What Rashi is less helpful with, is exactly WHY the owner should be liable.  After all, if such interference cannot be predicted (and without the beraita we might have excused the owner since an accident ultimately occurred), how might we understand the beraita's conclusion?  Does the beraita intend to merely inform us that such tampering is predictable and should be anticipated to the point that the owner is held culpable for the actions of the cheresh?  Or does the beraita maintain the unpredictability of the interference, but nevertheless establish liability for the owner?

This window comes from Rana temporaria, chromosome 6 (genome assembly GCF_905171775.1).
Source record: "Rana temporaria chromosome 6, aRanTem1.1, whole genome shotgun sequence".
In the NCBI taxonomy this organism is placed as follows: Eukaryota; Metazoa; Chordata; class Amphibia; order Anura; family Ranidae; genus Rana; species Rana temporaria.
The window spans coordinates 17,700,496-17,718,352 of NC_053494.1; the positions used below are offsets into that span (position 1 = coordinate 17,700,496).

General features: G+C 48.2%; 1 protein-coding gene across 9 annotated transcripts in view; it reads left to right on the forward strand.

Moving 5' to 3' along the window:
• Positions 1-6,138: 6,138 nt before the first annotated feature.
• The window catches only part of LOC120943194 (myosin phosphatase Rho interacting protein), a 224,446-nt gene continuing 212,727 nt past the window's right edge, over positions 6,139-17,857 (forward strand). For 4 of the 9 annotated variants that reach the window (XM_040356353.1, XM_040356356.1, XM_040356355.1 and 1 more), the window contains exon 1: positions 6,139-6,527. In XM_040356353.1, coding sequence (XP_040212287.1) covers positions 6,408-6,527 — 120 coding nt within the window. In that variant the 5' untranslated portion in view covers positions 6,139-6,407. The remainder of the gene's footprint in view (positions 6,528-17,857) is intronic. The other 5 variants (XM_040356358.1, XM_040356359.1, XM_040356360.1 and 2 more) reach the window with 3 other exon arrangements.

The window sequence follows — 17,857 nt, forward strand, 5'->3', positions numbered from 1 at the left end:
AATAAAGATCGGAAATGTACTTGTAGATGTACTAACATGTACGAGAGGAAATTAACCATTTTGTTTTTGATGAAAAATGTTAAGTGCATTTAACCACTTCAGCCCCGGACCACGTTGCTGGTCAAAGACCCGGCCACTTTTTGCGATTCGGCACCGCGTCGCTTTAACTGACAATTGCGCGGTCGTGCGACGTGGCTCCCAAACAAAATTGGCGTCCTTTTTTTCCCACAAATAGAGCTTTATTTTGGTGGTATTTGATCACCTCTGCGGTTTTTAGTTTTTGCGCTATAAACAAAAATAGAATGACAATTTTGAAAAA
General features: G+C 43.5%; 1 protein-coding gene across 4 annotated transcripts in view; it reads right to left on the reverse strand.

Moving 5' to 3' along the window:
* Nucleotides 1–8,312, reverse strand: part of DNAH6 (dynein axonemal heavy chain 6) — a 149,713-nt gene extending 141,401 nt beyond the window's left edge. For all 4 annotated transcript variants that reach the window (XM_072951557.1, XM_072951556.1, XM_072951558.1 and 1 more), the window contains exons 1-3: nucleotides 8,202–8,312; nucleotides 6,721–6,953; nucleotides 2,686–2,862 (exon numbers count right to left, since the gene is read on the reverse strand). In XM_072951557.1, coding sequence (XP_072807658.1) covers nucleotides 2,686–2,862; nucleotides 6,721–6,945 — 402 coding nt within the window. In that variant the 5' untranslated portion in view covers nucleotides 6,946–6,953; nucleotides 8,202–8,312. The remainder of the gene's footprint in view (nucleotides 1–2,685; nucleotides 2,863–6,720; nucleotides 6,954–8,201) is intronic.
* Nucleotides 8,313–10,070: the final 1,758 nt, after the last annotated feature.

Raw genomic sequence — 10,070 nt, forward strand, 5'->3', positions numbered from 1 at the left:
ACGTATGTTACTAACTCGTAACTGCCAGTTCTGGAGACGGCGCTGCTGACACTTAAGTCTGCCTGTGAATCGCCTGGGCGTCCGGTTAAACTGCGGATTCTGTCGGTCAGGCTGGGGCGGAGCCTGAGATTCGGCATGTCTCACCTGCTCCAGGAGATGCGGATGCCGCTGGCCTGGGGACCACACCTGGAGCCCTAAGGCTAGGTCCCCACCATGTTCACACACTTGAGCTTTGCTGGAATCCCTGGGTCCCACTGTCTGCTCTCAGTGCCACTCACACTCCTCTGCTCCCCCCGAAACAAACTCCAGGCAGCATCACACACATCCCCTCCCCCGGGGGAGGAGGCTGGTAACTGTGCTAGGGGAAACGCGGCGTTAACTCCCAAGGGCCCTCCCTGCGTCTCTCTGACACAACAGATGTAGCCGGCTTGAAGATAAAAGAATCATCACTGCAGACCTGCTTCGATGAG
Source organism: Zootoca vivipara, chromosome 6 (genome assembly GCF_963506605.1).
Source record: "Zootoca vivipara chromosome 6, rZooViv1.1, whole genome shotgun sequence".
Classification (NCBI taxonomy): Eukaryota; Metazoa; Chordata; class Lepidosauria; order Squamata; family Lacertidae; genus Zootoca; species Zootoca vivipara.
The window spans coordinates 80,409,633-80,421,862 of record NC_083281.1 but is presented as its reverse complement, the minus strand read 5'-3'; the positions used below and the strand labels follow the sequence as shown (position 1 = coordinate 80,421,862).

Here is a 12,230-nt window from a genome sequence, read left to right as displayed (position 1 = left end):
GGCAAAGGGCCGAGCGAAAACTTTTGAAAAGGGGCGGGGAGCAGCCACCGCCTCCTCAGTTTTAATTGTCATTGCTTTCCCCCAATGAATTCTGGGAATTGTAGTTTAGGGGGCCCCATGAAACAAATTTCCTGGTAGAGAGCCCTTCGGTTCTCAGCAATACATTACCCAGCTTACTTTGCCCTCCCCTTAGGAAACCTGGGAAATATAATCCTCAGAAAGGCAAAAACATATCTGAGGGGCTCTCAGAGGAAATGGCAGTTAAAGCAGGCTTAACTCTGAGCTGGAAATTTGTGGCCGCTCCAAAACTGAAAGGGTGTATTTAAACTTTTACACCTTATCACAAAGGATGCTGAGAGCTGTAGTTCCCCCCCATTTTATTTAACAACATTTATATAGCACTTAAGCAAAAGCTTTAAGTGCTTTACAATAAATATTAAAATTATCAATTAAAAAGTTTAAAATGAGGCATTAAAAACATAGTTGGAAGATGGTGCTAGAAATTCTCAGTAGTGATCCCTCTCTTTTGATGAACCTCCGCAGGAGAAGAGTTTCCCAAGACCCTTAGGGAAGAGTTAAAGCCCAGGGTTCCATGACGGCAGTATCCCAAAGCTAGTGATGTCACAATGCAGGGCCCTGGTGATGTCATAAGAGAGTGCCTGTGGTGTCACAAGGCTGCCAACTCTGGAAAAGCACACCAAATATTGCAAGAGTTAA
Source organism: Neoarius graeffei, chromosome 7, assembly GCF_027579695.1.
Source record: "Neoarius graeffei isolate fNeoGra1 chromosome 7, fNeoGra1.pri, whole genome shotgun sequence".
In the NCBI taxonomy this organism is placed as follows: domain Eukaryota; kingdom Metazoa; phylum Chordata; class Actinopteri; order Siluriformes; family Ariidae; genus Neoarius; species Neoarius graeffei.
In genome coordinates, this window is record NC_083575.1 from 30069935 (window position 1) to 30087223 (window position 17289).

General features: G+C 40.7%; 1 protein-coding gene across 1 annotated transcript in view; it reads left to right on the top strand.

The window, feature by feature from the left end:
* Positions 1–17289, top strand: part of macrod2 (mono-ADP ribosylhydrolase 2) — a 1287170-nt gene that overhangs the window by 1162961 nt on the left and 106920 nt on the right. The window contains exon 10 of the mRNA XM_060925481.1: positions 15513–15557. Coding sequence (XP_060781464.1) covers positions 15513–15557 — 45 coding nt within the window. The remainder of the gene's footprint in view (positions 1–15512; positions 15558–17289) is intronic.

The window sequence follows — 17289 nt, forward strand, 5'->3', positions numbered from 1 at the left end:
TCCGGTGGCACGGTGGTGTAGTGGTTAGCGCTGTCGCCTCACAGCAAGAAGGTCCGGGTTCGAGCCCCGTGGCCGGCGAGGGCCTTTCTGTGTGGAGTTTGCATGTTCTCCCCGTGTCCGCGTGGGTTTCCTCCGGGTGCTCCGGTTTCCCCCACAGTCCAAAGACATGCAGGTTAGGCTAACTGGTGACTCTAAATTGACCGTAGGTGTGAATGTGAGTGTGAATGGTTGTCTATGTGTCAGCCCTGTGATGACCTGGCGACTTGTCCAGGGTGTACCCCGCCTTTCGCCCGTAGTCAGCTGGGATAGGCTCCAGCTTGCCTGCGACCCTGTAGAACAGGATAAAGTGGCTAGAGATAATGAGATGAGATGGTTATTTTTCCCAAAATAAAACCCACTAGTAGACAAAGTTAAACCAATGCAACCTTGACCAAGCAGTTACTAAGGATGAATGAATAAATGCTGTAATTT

Where Rashi is tacit, the Ramban (in his comments to BK 52b) is more expressive.  He reasons that indeed, even in the beraita's conclusion the situation of a cheresh remains an 'o-nes,' which in general excuses the owner from liability.  Since, however, the owner was negligent by 'abandoning' the animal and enabling a situation whereby the animal might free itself, he is liable even if the damage occurs through some unforeseen circumstance.  This principle is known as 'techilato bi-peshiya ve-sofo be-ones' an initial negligence, followed by a subsequent o-nes, regarding which the gemara in Bava Metzia (42a) obligates both a shomer and a ba'al (owner) respectively.  The Maggid Mishneh (Rambam, Hilkhot Nizkei Mammon 4:6) agrees with the Ramban's explanation.  Though the principle of techilato bi-peshiya is a familiar and generally accepted one, its application in our sugya to the case of bor can be questioned (see for example the Ba'al Ha-ma'or who asserts that the principle does not apply to cases of nizkei bor).  In fact, by not mentioning this principle, Rashi might be indicating that our case works through a different logic.